Venezuelan President Luis Herrera Campins, a key ally of U.S. efforts to aid the civilian-military government in El Salvador, made clear yesterday that he opposes military action to stop Cuba and Nicaragua from helping the leftist guerrillas in the Salvadoran civil war.

"We believe there are many recourses of a political nature before going to such extreme measures," Herrera said in response to questions about using force to impede the flow of arms to the guerrillas from Cuba through Nicaragua.

The Venezuelan leader, here on a two-day official visit, made his comment in the presence of Secretary of State Alexander M. Haig Jr. following a luncheon at the State Department. Earlier, Herrera conferred with President Reagan at the White House.

During recent days, administration officials have said privately that Haig, concerned about the Salvadoran government's inability to defeat the guerrillas, has asked the Pentagon to study such options as a military blockade of Nicaragua or show-of-force maneuvers near Cuba as a means of slowing the arms flow.

The officials also have stressed that no decisions have been made about actually resorting to military measures, and there is a general impression in diplomatic circles that the administration is using uncertainty about U.S. intentions as a form of psychological pressure. In congressional testimony last week, Haig refused to give any assurances that the United States will not take action against Cuba or the revolutionary Sandinista government in Nicaragua.

Herrera's views on this issue are potentially significant because he heads the only democratically elected government in Latin America to take a position on El Salvador that parallels U.S. policy in many important respects. Where other influential Latin democracies such as Mexico have shown sympathy for the Salvadoran leftists' attempts to gain a share of governmental power, Venezuela has strongly supported President Jose Napoleon Duarte, like Herrera a Christian Democrat, and his call for settling El Salvador's political future through elections next year.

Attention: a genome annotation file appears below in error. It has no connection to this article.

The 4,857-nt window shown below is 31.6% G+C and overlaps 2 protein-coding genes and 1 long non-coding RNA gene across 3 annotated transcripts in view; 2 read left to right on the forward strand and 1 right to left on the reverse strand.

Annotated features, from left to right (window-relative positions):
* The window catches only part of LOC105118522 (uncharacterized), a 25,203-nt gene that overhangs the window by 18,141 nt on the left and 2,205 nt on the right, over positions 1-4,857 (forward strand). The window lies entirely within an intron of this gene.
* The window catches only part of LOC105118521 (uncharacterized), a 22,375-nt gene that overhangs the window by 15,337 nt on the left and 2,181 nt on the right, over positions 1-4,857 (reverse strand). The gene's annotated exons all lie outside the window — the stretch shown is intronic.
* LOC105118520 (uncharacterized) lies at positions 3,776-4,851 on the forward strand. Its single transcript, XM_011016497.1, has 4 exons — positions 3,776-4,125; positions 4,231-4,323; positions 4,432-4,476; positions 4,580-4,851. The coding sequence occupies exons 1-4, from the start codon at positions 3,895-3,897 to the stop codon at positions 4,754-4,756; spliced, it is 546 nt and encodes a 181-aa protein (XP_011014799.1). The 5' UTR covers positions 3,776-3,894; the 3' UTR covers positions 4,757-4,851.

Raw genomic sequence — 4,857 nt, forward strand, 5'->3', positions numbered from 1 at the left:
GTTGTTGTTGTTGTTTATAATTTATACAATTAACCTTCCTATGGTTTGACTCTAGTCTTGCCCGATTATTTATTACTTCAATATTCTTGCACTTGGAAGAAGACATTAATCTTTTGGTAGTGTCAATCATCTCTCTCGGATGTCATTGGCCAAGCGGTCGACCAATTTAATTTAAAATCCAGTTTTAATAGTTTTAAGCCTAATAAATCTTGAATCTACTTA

A senior U.S. official, speaking at a White House background briefing, said Herrera had reaffirmed to Reagan his support of Duarte's electoral plan, which also is endorsed by the United States. In his public comments, Herrera also seemed to dismiss suggestions that Duarte should negotiate with the guerrillas by noting that "no proposals for a constructive peace" have come from "the most violent sectors" in El Salvador.

However, Herrera also clearly was eager to dispel any idea that Venezuela might support military action or other intervention tactics in the Caribbean aimed at helping the Duarte government. In calling for adherence to political action, he said cryptically that "if violence increases and is encouraged, we believe the people of the area will turn their backs on this violence."

His choice of words left unclear whether he meant the statement as a warning that U.S. military action would provoke a hostile reaction in Latin America or whether he was condemning violence in general as a solution to the problems of the Caribbean and Central America.

Despite the convergence of Venezuelan and U.S. views on El Salvador, Herrera has advocated greater tolerance for Nicaragua than the administration lately has been disposed to show, and the Venezuelan is understood to have urged Reagan yesterday to be more supportive of the democratic elements struggling against radical pro-Cuban forces within the Nicaraguan government.